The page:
Published on 01 May 2014. Written by Arjun Jagadeesh
Computational Fluid Dynamics, abbreviated as CFD, is a numerical study of fluid flows and their characteristics. As we know, fluids in motion are omnipresent. Fluid analysis is, therefore, useful and important for almost all the objects in motion as we encounter flow around any moving object. Be it on land, in air, or in water.
Fluid (gas and liquid) flows are governed by Partial Differential Equations which represent conservation laws for the mass, momentum, and energy. CFD is the art of reducing such complex PDE systems to a set of linear equations which can be solved using computers. Navier-Stokes equation, which describes the motion of fluids, has been described as “one of the greatest unsolved problems in physics”
Navier Stokes Existence and is, till date, beyond human analysis. CFD primarily attempts to get the best solvable approximation to the N-S equation using various mathematical algorithms, enabling us to understand the motion of fluids.
Above Image is of the full-scale wind tunnel at NASA's research center at Langley Air Force Base, Virginia in which a top secret Plane by Boeing is being subject to testing. Data from the test will then be subjected to CFD analysis to help the US government get an ever better secret airplane.
Let us look at some of the practical applications and the necessity of CFD. Consider a project to design a new aircraft with specified mission requirements. The design of any product is an iterative process. Imagine the impracticality of testing different versions of a life-sized preliminary design: a wind tunnel large enough to fit the aircraft, a fan powerful enough to simulate the actual flow, the amount of work to be put in to change the design to the minutest detail every single time and so on. An alternative is to test a scaled prototype, but the loss of data or the disregard of the change in various parameters affected by the change in size can lead to a catastrophe. Using CFD analysis, we import a 3D model of the design and simulate the actual conditions under which the aircraft is supposed to perform. We get aerodynamic and structural results and use them to modify (which is just to change the CAD model!) the design.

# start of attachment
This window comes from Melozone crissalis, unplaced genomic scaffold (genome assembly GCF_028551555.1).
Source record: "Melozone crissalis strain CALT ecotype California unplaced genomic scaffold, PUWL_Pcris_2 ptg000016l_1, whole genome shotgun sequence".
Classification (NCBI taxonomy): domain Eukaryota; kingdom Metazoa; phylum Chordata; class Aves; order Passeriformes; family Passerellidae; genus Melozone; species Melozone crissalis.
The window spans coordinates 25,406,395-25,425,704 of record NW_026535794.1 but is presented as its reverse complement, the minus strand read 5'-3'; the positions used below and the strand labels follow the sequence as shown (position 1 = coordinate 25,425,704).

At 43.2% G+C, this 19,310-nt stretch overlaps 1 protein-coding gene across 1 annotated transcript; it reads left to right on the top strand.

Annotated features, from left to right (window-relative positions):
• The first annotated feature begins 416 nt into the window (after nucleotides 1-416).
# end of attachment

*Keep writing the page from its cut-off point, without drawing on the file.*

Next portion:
The advantages of CFD mentioned above can be easily understood in different real-world problems like the design of skyscrapers (impossible to test due to the sheer scale of the project), the analysis of a volcano burst (conditions very difficult to experiment with), the study of blood flow in humans (obvious hindrance) etc. CFD reduces the resources required in a lot of other less-obvious physical situations.
CFD is very big globally, being extensively used in various fields such as Automobile, Aerospace, Bio-Medical, Civil, Marine, Sports etc. Almost anything new by a big player in these fields would have CFD applications. But, in India, CFD is still in infantry stage, as it has not been included in the undergraduate level academia. CFD today is an add-on course, like say Java was, a decade ago. There are students who attend these courses and get acquainted with CFD. Today, there are a lot of analysis projects that are getting outsourced to India. So, India is definitely catching up on the industry front in CFD.
CFD is hard to do well and easy to do badly. Expertise is gained by running many cases and checking the quality of those cases religiously. Below are a few tips on improving your CFD knowledge and analysis skills.
CFD is most definitely an untapped area, where India can improve its hold on and further deepen its roots in, not just as an outsourcing destination, but also for research and development for CFD analysis. Since CFD projects are an extrapolation of advanced mathematics, an area which we Indians are traditionally flavored in, if the students are guided in the right way, CFD boom could be the next IT boom for India.
For details of the CFD course from AerotriX, click here
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